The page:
Heavy smoking linked to high cholesterol in schizophrenia patients
MedWire News: Patients with schizophrenia who are heavy smokers have higher cholesterol levels, and are more likely to use alcohol, cocaine, and other substances than those who are not heavy smokers.
"It is clear that smoking and elevated cholesterol contribute to a higher [mortality] risk than smoking alone," comment the researchers.
"Due to these combined effects, every effort to decrease cigarette intake or stop smoking should be made for smokers with schizophrenia as part of a multifaceted treatment plan for the mental and physical health of this patient population," they add.
Heidi Wehring (University of Maryland School of Medicine, Baltimore, USA) and team studied clinical and demographic data on 745 smokers with schizophrenia, aged a mean of 41.3 years, who were admitted to inpatient mental health facilities between 1994 and 2000.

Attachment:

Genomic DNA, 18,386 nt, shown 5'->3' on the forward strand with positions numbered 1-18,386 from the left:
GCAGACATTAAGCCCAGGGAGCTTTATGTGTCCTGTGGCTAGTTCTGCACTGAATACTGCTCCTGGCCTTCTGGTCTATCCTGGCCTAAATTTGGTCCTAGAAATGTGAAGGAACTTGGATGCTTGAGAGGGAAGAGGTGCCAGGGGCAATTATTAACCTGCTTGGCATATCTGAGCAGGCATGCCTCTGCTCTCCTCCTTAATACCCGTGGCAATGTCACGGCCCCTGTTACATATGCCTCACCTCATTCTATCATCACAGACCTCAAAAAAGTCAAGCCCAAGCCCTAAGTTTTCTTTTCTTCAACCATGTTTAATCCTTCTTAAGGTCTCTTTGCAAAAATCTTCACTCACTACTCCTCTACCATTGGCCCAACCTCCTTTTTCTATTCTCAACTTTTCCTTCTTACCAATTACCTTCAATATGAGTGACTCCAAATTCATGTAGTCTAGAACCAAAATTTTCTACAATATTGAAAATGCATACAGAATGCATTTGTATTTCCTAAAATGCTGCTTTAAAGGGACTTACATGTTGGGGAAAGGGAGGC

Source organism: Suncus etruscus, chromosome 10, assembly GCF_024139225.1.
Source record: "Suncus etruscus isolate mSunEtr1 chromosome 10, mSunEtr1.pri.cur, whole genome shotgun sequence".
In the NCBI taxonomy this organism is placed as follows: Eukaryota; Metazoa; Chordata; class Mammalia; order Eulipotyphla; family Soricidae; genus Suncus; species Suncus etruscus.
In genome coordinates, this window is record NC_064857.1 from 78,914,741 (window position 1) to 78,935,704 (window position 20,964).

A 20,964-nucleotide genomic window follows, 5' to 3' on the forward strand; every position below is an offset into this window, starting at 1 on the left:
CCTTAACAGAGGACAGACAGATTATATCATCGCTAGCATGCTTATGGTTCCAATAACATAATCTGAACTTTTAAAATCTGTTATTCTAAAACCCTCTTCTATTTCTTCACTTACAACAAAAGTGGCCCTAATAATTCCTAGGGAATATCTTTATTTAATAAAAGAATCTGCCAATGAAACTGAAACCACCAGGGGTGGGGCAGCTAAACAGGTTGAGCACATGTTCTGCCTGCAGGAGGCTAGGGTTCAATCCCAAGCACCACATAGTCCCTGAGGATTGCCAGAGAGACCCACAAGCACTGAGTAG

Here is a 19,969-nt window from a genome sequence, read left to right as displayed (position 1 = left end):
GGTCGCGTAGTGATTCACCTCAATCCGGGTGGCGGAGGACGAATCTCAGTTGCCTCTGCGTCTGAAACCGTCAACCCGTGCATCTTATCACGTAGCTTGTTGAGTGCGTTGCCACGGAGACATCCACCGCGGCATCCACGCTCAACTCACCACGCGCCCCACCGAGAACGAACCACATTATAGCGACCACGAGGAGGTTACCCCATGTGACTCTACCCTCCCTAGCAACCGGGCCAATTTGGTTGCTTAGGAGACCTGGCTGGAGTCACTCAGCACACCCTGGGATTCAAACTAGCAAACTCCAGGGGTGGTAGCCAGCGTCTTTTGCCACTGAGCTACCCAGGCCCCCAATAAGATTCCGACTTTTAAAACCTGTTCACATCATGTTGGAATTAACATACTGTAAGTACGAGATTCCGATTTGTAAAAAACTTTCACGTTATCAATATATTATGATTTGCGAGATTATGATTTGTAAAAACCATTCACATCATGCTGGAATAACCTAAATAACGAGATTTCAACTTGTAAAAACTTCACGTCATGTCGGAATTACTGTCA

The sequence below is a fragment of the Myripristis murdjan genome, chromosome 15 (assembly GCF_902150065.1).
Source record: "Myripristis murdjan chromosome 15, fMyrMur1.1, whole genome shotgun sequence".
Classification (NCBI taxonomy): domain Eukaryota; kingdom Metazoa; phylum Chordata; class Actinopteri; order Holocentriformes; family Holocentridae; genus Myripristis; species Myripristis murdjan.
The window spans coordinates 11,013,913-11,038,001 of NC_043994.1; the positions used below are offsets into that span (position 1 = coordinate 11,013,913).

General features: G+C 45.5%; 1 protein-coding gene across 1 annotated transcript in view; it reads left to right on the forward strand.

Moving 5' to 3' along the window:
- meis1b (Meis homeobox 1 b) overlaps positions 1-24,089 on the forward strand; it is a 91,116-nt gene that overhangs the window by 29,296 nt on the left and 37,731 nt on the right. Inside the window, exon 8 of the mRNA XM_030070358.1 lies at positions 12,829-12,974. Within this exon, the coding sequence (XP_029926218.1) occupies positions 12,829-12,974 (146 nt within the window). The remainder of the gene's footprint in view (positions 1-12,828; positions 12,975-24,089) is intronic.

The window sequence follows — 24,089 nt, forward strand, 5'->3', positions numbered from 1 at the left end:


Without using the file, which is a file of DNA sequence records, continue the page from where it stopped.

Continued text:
Of these patients, 319 were defined as heavy smokers (one or more packs per day) and 426 were defined as non-heavy smokers (less than one pack per day).
The researchers found that there were no significant differences between heavy and non-heavy smokers regarding age, gender, race, weight, body mass index, glucose levels, or blood pressure.
There were also no significant differences between the groups regarding Global Assessment of Functioning scores, although both groups had scores in the high 30s, indicating severe symptomatology and reflecting inpatient status.
However, total cholesterol levels were significantly higher in heavy smokers than non-heavy smokers, at 190.7 versus 178.2 mg/dL.
Furthermore, heavy smokers were more likely than non-heavy smokers to use alcohol (68 vs 58%), cocaine (35 vs 25%), and other substances of abuse (34 vs 23%).
Wehring and team conclude in Schizophrenia Research: "Heavy smoking may be a particular health risk in schizophrenia and significant efforts for smoking cessation or reduction are needed."
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By Mark Cowen